One of the weakest aspects of Polish democracy, according to Marian Krzaklewski, Chair of the Solidarity trade union and leader of Akcja Wyborcza Solidarnosc (AWS--Solidarity Electoral Action Coalition), has been the inability of the post-Solidarity political parties to maintain a united front. Eight years after the collapse of Communism, the "destructive diffusion" of these groups has inhibited the creation of a well-defined political landscape and has left Poland's former Communists in control of the country.
The parties in question belonged to what Krzaklewski described as the post-August camp, meaning the political groupings that derived from the original Solidarity movement (formed in August 1980). The decisive blow to these parties came in the parliamentary elections of 1993. Unable to cooperate among themselves before the vote, they ran separately on diverse tickets. Pitted against them was the united effort of what Krzaklewski called the post-Communist parties. Despite receiving more total votes than the post-Communists, individually each post-August party was unable to muster the five percent of the vote required by Polish electoral law to earn parliamentary seats. Thus, Krzaklewski argued that most of the votes cast for the post-August parties were wasted. Although the post-Communists received only 20 percent of the popular vote, they ended up with what Krzaklewski described as a disproportionate majority of seats in the Polish parliament.
In order to respond to this setback, the Solidarity Union held a conference after the elections to create a social movement similar to the one formed in 1980. Instead of grouping around a particular individual or political party, however, the union's leaders sought to focus on the most urgent problems which they believed confronted the Polish nation. Krzaklewski said that this approach led to integration and political consolidation around the Solidarity Union, which in turn led to a further integration of the social movement.
Solidarity initiated a grass-roots organizational campaign focused on four major issues: the constitution, privatization, social security, and the health care system. Krzaklewski noted that Polish law now worked in the union's favor, since it allowed non-parliamentary groups to submit legislative proposals if they are able to gather 500,000 signatures of support. In the case of the constitution, the union attempted to submit its own version of the document, which it called the civic or citizens' constitution. By collecting 1.5 million signatures, Solidarity forced parliament to consider its version.
They repeated this feat with the privatization bill, forcing a referendum for the first time in Polish postwar history. The mass privatization proposals were put to the Polish public and were supported by nine million Polish voters. The ruling post-Communist coalition, however, insisted that 50 percent of the electorate must vote for the referendum to be binding. This of course did not happen, a failure which Krzaklewski characterized as an unfortunate weakness of Polish democracy.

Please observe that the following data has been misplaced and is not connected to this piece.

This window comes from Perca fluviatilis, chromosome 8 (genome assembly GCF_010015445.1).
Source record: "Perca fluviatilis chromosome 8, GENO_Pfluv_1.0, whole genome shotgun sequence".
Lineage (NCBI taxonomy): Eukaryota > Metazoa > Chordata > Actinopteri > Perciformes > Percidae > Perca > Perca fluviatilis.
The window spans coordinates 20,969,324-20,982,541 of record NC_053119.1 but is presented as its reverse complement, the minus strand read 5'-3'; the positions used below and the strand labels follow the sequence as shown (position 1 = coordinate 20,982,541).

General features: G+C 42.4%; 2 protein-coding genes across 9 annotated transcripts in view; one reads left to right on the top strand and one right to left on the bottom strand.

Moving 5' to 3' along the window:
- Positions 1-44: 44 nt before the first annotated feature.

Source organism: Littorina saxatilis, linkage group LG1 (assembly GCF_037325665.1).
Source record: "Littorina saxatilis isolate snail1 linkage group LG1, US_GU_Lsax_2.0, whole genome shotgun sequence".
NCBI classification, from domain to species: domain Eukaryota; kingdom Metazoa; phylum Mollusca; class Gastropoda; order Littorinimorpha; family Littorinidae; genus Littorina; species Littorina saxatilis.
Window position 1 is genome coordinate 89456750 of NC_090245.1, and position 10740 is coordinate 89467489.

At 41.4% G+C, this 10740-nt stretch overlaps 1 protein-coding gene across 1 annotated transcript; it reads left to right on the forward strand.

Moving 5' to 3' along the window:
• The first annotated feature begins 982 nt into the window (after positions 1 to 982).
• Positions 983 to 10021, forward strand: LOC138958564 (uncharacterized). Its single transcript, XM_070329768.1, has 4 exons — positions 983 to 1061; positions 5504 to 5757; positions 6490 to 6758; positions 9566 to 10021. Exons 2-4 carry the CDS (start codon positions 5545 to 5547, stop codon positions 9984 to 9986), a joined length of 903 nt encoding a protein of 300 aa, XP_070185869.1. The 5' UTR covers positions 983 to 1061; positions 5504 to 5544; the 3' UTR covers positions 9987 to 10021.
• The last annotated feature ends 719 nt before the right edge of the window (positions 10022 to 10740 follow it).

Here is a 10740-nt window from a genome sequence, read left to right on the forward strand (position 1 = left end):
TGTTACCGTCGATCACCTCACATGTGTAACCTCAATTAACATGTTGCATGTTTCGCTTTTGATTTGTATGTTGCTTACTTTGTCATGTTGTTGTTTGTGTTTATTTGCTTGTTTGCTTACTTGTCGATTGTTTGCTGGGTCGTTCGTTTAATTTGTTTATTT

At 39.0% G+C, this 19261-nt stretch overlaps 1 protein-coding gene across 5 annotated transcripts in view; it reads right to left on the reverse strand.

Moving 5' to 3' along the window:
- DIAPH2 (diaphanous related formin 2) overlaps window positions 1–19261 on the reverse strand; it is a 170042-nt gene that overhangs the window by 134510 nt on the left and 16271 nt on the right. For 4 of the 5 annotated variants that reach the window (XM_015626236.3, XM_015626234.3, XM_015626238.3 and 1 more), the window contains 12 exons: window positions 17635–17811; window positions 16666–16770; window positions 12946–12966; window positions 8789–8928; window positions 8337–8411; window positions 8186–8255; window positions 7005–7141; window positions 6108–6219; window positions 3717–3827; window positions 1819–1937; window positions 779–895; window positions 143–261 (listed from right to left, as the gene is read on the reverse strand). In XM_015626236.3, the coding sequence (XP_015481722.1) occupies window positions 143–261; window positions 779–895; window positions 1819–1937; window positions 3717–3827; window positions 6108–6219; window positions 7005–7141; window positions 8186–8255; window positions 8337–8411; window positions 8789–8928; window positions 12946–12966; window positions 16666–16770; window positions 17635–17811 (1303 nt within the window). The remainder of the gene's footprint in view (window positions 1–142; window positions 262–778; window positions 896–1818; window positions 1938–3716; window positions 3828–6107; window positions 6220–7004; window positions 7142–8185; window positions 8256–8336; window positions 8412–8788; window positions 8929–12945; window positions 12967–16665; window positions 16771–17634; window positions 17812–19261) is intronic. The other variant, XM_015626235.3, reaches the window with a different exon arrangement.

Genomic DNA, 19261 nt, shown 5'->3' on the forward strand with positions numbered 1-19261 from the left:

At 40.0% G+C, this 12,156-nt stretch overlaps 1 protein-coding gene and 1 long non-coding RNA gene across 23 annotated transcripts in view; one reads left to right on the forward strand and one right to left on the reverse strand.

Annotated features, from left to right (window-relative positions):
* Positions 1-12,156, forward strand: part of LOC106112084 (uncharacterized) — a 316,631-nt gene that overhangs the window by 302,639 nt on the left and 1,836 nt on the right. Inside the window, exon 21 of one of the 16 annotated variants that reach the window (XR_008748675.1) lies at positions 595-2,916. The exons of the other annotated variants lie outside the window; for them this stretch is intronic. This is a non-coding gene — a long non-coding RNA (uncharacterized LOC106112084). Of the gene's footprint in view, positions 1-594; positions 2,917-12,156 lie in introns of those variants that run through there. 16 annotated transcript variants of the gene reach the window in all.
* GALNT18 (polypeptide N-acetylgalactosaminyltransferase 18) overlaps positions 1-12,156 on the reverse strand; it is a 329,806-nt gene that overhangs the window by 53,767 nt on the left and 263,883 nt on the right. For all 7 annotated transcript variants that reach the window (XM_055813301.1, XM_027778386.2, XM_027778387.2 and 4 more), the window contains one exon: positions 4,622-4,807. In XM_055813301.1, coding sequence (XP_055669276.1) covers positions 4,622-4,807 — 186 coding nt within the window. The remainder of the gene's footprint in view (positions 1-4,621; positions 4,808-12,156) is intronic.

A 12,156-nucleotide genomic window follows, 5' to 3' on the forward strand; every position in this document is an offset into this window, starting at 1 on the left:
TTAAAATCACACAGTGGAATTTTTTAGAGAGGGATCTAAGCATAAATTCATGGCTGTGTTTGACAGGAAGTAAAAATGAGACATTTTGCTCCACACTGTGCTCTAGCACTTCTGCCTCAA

By the spring of 1996, support for the Solidarity movement had increased to approximately 20 percent, and its leadership consolidated further by creating an electoral committee. Krzaklewski took exception to the notion that he is the leader of a political party. He maintained that the Solidarity Electoral Action Coalition is not a political party but the institutionalization of a social movement whose sole function is to represent the movement in the elections. The purpose of the coalition was to overcome and eliminate the liberum veto, which has undermined political action throughout Polish history with its requirement of unanimous agreement for all decisions.
In order to mount an effective campaign in the 1995 presidential elections, the Solidarity Electoral Action Coalition had to find a way to agree to sponsor a single candidate to run against the post-Communist candidate. Although the initial attempt--called the Saint Catherine's convention for the historic church where the first meeting took place--to resolve the liberum veto dilemma was unsuccessful, the coalition was ultimately able to devise a decision-making process similar to that used when stockholders get together to vote. Each group in the coalition (political parties, social societies and organizations, foundations) was assigned a number of "voting shares" based on a computer model which took into account such factors as total membership, level of organization, technical capabilities, and popular support as measured by public opinion polls. The coalition leaders then devised an algorithm to establish the percentage of shares of decision-making stock awarded to each group. As a result, they vote as a bloc maintaining a high level of consensus. In order for a decision to be binding, two-thirds of the "shares" of voting stock must be represented, and any decision must be approved by at least 75 percent of those present.
Krzaklewski concluded by acknowledging that the Solidarity Action Coalition is still in transition. Members have joined the coalition voluntarily to form a single faction to enable them to influence events. They have further agreed that if they enter parliament, they will remain unified. But he expressed the hope that the process will go further, maybe before this year's elections. In his opinion, it is both desirable and possible that the coalition coalesce into a large, unified political party. This would leave Poland with a much more orderly political landscape dominated by two large political parties Solidarity and the post-Communist coalition.
Marian Krzaklewski spoke at an EES Noon Discussion on May 7, 1997.